Oil and gas hedging protections for North American exploration and production companies is expected to plunge next year to just 11% of total production volumes, according to new research.
IHS Energy has warned many exploration and production companies could be left at risk of financial stress as a result.
The analysis assessed the amount of oil and gas hedging protections in place for 48 small, midsized and large North American companies for the second-half of 2015 and full-year 2016.
IHS found while overall hedging for second-half 2015 was largely unchanged from previous analysis one year earlier, North American exploration and production companies have a 28% of total production hedged for the remainder of this year.
The weighted-average hedged prices the group has in place for 2016 are $69.04 per barrel of oil and $3.83 per thousand cubic feet (MCF) of gas.
The small and mid-sized companies increased 2016 hedging the most during the first-half of 2015, while the large E&Ps remained mostly unhedged.
Paul O’Donnell, principal equity analyst at IHS Energy, said: “The North American E&Ps remain largely exposed to low prices in 2016, with just 11 percent of their total production hedged for the year, at hedged prices significantly below those locked in for 2015.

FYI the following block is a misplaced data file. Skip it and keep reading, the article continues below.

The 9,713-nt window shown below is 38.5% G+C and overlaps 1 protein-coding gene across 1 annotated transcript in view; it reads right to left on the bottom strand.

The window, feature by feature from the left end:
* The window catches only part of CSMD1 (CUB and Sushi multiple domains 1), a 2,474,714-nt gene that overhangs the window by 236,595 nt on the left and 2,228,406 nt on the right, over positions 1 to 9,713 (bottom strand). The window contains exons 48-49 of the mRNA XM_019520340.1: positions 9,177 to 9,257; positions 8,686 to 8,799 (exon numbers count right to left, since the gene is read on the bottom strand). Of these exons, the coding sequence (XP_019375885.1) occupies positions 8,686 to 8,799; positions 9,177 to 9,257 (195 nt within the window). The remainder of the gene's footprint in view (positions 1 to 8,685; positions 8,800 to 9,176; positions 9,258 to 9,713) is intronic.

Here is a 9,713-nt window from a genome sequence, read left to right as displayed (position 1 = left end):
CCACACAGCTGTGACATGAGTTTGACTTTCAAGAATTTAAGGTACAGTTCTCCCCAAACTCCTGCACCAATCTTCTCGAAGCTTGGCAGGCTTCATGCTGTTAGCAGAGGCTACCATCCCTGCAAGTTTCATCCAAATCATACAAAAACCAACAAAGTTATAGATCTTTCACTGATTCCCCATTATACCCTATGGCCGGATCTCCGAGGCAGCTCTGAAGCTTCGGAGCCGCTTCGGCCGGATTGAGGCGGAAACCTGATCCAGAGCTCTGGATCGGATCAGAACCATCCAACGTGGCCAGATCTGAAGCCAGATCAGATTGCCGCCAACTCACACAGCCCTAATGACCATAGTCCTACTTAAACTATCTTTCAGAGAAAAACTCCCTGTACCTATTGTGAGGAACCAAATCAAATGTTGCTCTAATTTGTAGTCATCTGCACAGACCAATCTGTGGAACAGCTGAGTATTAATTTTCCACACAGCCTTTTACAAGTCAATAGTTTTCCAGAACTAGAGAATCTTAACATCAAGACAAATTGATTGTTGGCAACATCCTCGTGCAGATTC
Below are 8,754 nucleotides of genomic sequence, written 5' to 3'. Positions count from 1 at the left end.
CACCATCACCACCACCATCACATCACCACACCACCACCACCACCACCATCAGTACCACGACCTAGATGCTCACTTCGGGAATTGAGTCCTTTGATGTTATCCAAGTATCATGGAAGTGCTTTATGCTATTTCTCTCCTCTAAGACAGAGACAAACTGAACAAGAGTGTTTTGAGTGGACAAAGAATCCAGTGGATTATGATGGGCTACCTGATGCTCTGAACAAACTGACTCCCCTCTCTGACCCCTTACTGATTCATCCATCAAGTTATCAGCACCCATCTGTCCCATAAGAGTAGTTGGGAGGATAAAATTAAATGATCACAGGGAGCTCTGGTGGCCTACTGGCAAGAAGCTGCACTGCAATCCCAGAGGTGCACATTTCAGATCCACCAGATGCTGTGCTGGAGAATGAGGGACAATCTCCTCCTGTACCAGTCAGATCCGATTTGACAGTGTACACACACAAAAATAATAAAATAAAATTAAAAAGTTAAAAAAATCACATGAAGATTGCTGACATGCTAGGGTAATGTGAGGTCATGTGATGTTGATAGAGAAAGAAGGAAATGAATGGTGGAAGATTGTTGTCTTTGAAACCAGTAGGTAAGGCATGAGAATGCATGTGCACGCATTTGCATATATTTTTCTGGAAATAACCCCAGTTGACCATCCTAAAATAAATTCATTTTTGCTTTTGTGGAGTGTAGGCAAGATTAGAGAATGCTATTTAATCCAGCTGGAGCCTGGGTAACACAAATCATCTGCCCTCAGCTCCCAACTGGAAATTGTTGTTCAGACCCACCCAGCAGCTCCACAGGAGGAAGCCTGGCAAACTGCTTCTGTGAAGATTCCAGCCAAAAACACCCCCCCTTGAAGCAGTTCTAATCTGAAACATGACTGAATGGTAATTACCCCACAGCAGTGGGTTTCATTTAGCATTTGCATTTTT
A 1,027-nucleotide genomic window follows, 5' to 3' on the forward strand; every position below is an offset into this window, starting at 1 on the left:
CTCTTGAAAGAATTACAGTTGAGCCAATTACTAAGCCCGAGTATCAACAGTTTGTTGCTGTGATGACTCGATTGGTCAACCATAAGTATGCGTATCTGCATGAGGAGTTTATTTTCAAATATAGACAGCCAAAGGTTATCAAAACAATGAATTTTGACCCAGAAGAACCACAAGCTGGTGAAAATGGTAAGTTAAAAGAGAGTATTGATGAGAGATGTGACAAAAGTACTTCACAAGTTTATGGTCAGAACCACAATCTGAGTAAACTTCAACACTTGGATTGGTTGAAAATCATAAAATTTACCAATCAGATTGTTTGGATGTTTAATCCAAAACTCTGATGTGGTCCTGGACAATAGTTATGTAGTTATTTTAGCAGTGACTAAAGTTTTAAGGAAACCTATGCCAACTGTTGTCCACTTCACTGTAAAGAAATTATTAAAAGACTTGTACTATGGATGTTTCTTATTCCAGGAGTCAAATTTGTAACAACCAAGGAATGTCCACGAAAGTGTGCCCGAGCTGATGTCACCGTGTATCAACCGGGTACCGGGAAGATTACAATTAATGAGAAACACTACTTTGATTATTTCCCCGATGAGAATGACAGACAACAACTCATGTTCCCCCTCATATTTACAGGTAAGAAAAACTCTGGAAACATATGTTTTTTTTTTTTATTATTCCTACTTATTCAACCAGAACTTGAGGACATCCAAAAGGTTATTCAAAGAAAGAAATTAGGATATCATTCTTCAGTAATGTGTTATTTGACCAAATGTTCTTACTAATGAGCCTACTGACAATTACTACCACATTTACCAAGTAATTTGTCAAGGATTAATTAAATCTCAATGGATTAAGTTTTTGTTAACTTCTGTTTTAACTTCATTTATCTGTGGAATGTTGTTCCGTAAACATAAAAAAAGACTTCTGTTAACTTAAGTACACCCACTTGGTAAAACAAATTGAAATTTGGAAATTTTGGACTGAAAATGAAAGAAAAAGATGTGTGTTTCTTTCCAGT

“For the smaller companies, the combination of less hedging and lower oil prices does not paint a pretty picture for 2016.
“Companies that missed the opportunity to lock in relatively higher oil prices during the second quarter of 2015 will face pressure to curtail drilling activity and CAPEX in order to avoid further balance sheet deterioration.”
O’Donnell said IHS expects capital spending for the North American E&P group will drop 25% in the second-half 2015, as compared with the first-half of 2015, from approximately $60 billion to $45 billion.
The small North American exploration and production companies have hedged 25 percent of estimated 2016 total production and continue to have the weakest balance sheets, noted the IHS report.
With high debt and little hedging, EXCO Resources and Comstock Resources are at risk of serious liquidity issues if low prices prevail.
O’Donnell added: “The large North American E&Ps have hedged just six percent of 2016 production and will rely more on their stronger balance sheets to weather the low prices.
“No oil-weighted large E&Ps have any significant hedging in place for 2016.”
The sector is busy cutting costs, and IHS believes that companies can now earn a similar rate of return at $60 per barrel that they used to be able to generate at $90 per barrel.
He added: “The rebound in oil prices during the second quarter created a window of opportunity for operators to lock in 2016 oil volumes at stronger prices.”